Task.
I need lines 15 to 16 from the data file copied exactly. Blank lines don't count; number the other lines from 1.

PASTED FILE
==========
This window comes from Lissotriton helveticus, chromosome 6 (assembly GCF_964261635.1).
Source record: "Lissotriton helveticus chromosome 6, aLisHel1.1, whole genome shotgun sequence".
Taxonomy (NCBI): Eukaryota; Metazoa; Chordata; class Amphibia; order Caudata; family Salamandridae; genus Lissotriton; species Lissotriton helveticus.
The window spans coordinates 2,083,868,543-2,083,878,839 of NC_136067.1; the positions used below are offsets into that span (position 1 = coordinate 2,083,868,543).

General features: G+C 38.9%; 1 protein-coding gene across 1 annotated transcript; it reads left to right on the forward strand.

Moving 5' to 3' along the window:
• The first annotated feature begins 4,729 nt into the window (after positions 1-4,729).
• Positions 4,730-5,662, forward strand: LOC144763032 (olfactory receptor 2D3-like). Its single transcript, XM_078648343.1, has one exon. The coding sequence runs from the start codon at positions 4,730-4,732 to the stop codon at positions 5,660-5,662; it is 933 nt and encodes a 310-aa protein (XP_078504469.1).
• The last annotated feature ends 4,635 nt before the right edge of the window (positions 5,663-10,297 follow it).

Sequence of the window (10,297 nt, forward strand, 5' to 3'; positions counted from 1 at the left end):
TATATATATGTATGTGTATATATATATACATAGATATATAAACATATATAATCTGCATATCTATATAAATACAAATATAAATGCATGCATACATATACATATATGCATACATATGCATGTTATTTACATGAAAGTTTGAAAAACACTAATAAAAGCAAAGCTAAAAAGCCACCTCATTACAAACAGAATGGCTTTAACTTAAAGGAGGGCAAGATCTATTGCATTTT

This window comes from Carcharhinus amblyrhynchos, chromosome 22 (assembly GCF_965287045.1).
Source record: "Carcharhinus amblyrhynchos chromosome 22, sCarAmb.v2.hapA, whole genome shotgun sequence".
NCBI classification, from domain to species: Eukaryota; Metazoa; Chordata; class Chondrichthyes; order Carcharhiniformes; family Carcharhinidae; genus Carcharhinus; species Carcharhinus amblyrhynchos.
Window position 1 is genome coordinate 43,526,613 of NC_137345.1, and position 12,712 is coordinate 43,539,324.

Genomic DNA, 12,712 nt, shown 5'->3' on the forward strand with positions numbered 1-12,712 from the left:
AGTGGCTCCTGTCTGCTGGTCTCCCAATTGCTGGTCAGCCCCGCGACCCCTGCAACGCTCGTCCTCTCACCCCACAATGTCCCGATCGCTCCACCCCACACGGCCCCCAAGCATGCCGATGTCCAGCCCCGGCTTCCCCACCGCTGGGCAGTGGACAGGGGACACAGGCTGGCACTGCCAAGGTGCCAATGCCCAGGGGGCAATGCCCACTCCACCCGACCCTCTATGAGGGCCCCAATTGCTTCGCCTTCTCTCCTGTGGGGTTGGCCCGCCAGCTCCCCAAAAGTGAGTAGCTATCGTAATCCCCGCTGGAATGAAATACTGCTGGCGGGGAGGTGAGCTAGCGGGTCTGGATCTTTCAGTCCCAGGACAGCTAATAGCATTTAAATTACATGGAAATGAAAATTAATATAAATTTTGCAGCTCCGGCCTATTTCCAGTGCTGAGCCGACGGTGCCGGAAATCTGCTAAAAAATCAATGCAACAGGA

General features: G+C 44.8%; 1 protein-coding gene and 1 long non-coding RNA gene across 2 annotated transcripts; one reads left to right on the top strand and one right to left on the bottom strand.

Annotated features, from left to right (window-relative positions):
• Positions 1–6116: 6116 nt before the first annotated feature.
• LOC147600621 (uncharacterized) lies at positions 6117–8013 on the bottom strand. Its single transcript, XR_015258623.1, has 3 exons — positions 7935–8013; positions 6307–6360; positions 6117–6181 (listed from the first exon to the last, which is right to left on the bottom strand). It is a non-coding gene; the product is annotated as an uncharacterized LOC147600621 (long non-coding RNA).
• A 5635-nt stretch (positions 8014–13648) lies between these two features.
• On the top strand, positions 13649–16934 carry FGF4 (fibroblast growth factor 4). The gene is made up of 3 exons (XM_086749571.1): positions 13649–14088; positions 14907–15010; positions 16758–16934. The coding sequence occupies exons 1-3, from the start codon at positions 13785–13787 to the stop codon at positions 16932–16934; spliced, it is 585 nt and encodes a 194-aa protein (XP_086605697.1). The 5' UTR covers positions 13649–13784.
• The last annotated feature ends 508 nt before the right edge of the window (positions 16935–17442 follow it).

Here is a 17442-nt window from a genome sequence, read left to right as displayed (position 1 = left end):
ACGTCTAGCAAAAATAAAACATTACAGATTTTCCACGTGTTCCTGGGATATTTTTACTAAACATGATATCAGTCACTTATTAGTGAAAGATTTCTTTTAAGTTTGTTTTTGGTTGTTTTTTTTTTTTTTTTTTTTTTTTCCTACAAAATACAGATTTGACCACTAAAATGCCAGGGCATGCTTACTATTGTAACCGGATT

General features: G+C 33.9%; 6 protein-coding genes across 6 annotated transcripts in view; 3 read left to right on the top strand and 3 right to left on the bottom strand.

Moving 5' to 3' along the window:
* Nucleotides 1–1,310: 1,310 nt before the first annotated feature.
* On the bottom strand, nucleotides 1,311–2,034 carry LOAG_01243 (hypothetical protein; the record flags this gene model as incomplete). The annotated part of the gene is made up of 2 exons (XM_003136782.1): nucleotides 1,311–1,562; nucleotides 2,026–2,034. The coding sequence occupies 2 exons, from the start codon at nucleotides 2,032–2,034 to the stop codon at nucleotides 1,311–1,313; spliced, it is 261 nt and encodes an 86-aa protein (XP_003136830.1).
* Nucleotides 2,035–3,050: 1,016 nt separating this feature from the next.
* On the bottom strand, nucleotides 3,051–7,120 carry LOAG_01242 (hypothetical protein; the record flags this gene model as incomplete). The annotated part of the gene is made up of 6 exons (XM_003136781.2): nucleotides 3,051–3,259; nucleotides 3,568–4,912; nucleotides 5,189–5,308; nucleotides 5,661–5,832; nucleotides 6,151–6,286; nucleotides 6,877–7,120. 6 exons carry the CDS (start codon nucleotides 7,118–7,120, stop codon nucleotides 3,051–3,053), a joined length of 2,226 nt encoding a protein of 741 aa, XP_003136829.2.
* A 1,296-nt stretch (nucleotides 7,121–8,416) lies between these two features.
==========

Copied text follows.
Window position 1 is genome coordinate 43,526,613 of NC_137345.1, and position 12,712 is coordinate 43,539,324.

Genomic DNA, 12,712 nt, shown 5'->3' on the forward strand with positions numbered 1-12,712 from the left: